Yes, disconnect whatever device (screw, strap or wire) that is bonding the neutral bus bar to ground in that sub-panel. Use a separate ground bus (doesn't need plastic isolaters) and run the neutrals into the neutral bus bar and the grounds into the ground bus bar.

    Grounds in the ground bus bar in the sub-panel would be:

    From inverter
    To main service panel
    To water pipe

    Plus the equipment grounds for whatever branch circuits you are feeding from that sub-panel.


    Quote:
    I see in the inverter manual this is one way of grounding. Everything seems to work. I can grid charge the batteries through the inverter. The PV reading on the controller look ok, the Tri Meter 2020 values seem to look ok. The batteries voltage and SG seem good. You can see why I was questioning about the gen. The wire from the gen would be the same as grid power to the system, so the inverter should think it is just AC, but what if??? Thanks for the help. Solar is coming, but a little different then AC wiring. If you need more info I will be glad to try to explain better.


    In the Magnum owner's manual on page 14, I Fig. 2-6, Multiple Connections to DC Ground Rod (Method 2) was one way to ground. That was what I was trying to do.

    http://magnumenergy.com/Literature/Manuals/Inverters/64-0007%20Rev%20A%20(MS%20Series).pdf


    We may be looking at different manuals. In the one you linked to, Fig 2-6 shows how to attach a battery cable...


    Anyway, from the manual linked above:

    If you look at the various methods in Figs 2-11 through 2-15, you will see that in all of those diagrams, [on the AC side of the inverter] the neutral to ground bond is done in the main electrical panel - and no where else.

    Also note that there is a green "equipment grounding conductor" tying all the chassis together.

    Now, as to the neutral to ground bond, the manual states:

    "2.6.2 System Bonding Jumper

    The MS Series inverter does not include an internal bond between the Grounded Conductor (AC neutral/DC negative) and the equipment grounding terminals. This bond [System Bonding Jumper (SBJ)] is usually done in the main distribution panel for each electrical system.

    CAUTION: There should be one and only one point in each electrical system (both AC and DC) where the Grounded Conductor is attached to the Grounding Electrode Conductor.

    ((( Okay, the grounding electrode conductor is the wire that ties all the metal parts of the system together. The grounded conductor is what the neutral (on the AC side) or negative (on the DC side) becomes *after* you bond it to ground. - dwh)))

    AC Side – The size of the System Bonding Jumper (SBJ) in the AC electrical system is based on the area of the largest AC ungrounded conductor. In accordance with the NEC, use Table 2-4 to determine the System Bonding Jumper size compared to the largest AC ungrounded conductor.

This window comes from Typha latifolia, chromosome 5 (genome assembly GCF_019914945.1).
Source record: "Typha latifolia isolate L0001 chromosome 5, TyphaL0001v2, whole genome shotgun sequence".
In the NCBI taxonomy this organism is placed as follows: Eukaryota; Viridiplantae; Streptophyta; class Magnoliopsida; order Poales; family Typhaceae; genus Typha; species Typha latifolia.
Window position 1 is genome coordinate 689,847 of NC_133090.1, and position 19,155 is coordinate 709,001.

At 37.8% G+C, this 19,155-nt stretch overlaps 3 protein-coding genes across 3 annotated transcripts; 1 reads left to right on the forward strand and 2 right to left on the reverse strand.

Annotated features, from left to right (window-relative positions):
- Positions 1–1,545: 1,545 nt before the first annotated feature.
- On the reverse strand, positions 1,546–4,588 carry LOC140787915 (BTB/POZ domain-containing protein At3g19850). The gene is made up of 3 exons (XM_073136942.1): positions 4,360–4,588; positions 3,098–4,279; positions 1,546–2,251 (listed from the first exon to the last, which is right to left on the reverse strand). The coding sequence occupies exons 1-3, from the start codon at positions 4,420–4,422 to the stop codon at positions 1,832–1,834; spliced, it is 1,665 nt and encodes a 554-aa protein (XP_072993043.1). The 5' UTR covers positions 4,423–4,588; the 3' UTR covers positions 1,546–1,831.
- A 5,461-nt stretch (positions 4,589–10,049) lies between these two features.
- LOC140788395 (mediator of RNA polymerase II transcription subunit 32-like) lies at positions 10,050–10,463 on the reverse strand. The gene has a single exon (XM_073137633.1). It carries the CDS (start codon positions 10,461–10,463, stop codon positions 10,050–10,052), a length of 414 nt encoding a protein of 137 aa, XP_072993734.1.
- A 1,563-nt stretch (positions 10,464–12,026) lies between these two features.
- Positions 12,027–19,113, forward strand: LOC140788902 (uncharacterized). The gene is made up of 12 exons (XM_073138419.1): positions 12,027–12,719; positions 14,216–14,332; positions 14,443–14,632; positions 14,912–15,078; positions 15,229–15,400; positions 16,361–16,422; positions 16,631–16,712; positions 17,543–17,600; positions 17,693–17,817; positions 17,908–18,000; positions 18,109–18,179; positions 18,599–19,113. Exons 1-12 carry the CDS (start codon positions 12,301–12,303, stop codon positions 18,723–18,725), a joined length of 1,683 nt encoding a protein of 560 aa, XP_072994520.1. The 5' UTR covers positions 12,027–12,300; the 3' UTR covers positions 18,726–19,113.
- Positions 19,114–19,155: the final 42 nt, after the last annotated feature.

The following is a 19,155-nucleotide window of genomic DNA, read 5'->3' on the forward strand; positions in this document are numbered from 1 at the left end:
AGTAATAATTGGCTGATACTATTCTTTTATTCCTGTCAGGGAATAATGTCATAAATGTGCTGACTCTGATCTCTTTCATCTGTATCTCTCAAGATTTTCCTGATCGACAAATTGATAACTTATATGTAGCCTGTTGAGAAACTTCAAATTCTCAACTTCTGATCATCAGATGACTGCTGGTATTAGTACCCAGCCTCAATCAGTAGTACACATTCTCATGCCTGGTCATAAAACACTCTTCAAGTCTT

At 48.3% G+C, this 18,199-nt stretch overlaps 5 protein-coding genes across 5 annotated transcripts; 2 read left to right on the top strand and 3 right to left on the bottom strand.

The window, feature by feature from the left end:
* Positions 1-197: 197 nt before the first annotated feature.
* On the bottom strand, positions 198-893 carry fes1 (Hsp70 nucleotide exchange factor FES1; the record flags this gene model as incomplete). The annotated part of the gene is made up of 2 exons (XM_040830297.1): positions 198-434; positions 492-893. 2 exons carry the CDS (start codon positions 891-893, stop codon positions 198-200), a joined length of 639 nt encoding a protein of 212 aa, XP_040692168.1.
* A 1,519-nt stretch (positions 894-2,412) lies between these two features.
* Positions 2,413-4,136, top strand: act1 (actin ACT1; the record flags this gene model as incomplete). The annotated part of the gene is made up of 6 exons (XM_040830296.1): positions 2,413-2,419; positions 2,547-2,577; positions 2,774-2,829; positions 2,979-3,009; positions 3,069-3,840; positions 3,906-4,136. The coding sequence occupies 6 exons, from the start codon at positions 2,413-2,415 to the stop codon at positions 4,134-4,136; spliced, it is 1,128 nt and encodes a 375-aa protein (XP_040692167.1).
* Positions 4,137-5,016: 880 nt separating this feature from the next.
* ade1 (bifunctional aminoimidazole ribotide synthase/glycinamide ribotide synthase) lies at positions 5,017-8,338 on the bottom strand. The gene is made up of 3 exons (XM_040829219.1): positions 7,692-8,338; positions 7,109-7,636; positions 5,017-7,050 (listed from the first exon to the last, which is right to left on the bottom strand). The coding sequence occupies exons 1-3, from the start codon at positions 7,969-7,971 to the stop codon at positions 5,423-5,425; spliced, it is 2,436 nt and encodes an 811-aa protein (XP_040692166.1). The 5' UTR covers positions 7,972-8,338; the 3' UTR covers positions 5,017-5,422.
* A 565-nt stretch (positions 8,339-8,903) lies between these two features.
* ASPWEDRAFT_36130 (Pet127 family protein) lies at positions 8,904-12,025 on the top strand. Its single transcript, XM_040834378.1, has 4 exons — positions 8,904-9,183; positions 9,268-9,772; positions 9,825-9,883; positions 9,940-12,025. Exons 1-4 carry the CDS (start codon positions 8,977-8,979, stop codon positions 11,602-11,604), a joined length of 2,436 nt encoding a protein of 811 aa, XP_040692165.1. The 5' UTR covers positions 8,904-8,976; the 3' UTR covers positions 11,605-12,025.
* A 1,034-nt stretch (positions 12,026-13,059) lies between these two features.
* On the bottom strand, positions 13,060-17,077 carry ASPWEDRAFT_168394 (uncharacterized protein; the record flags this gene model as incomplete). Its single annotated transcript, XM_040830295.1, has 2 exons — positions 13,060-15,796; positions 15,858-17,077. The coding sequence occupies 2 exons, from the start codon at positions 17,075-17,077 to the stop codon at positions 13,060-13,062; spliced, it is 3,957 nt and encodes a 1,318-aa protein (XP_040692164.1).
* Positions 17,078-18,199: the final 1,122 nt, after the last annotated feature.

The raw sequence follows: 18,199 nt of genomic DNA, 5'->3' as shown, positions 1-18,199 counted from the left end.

DC Side - The size of the System Bonding Jumper (SBJ) in the DC electrical system must not be smaller than the DC Grounding Electrode Conductor (GEC – DC) used, which is determined from the grounding method that will be used (see section 2.6.1)."


    Just trying to be safe and not destroy my new equipment. Everything has been working so well. I could pay someone to do the work, but what would I learn? Thanks for the help. Wil


    To sum it up:

    It doesn't matter how many grounding electrodes (ground rods) you have. The more the merrier.

    All the metal hardware - panels, boxes, chassis, frames, enclosures etc. - needs to be tied together with an equipment grounding conductor (green wire) into one big grounded chassis - which is connected to one or more grounding electrodes via grounding conductors.


    On the DC side, you need to bond negative to ground - in only one place.

    On the AC side, you need to bond neutral to ground - in only one place.



    Tie all the metal parts together with wire. That's the equipment ground. Connect that equipment ground to however many ground rods you want, in as many places as you want.

    BUT tie AC neutral to that grounding system in only one place - the main electrical service panel.

    And, to get back to your original question - if you can't isolate neutral from ground in the generator - then isolate the generator from ground.
  • BB.BB. Super Moderators, Administrators Posts: 30,520 admin
    Re: Another Inverter Question
    dwh wrote: »
    And, to get back to your original question - if you can't isolate neutral from ground in the generator - then isolate the generator from ground.